HOW DOES DECENTRALIZED MINIMUM WAGE SETTING AFFECT EMPLOYMENT AND INFORMALITY? THE CASE OF INDONESIA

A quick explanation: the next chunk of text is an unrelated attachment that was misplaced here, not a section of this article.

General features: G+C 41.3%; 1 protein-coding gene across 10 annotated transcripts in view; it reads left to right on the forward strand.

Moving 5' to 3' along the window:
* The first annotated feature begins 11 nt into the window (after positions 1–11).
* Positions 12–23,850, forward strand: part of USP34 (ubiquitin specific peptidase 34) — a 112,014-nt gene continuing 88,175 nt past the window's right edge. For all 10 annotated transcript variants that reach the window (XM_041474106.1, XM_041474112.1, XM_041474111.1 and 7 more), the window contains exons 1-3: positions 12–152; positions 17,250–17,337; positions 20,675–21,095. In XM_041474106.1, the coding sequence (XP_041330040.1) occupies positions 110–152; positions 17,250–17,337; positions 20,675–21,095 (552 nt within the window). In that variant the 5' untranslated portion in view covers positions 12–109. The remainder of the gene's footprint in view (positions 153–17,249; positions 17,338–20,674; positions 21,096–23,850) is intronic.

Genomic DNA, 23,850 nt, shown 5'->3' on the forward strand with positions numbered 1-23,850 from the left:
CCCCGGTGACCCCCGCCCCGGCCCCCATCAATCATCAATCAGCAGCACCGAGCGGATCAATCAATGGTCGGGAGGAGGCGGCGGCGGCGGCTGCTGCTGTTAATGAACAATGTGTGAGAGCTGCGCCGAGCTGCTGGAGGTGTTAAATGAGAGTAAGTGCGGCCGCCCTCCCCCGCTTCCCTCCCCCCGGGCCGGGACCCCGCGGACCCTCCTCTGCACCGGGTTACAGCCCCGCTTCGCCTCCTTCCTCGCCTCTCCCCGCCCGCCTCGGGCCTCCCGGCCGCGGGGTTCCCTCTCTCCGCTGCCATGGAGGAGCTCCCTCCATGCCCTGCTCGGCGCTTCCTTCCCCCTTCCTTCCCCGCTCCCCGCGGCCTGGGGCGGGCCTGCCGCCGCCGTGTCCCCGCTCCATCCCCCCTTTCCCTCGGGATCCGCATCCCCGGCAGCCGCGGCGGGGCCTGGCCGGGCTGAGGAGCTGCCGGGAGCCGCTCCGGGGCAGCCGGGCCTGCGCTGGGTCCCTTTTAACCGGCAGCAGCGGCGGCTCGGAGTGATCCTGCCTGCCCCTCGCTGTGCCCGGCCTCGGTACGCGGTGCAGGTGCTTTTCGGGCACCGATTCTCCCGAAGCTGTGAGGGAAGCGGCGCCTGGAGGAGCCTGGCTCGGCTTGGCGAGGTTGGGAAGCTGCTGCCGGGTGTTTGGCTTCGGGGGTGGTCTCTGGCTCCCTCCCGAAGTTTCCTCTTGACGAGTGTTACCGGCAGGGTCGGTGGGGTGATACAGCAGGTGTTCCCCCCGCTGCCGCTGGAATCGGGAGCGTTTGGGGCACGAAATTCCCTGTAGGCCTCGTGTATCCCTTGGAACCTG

The Indonesian labor market is characterized by widespread and growing informality (defined as non-salaried work). To what extent can the growth in informality be attributed to a sharp increase in the real value of the minimum wage since 2001, when minimum-wage setting was decentralized to the provincial governments? To answer this and related questions we use survey data on the labor market, on household income and expenditure, and on the industrial sector to construct a district-level dataset spanning the period 1996 to 2004. The effects of changes in the minimum wage on unemployment, formal-sector employment, and the incidence of informality in urban areas are estimated by fixed effects with a seemingly unrelated regression estimator. We find that an increase in the ratio of the minimum to the mean wage is associated with a net increase in employment: a rise in informal-sector employment more than compensates for job losses in the formal sector.
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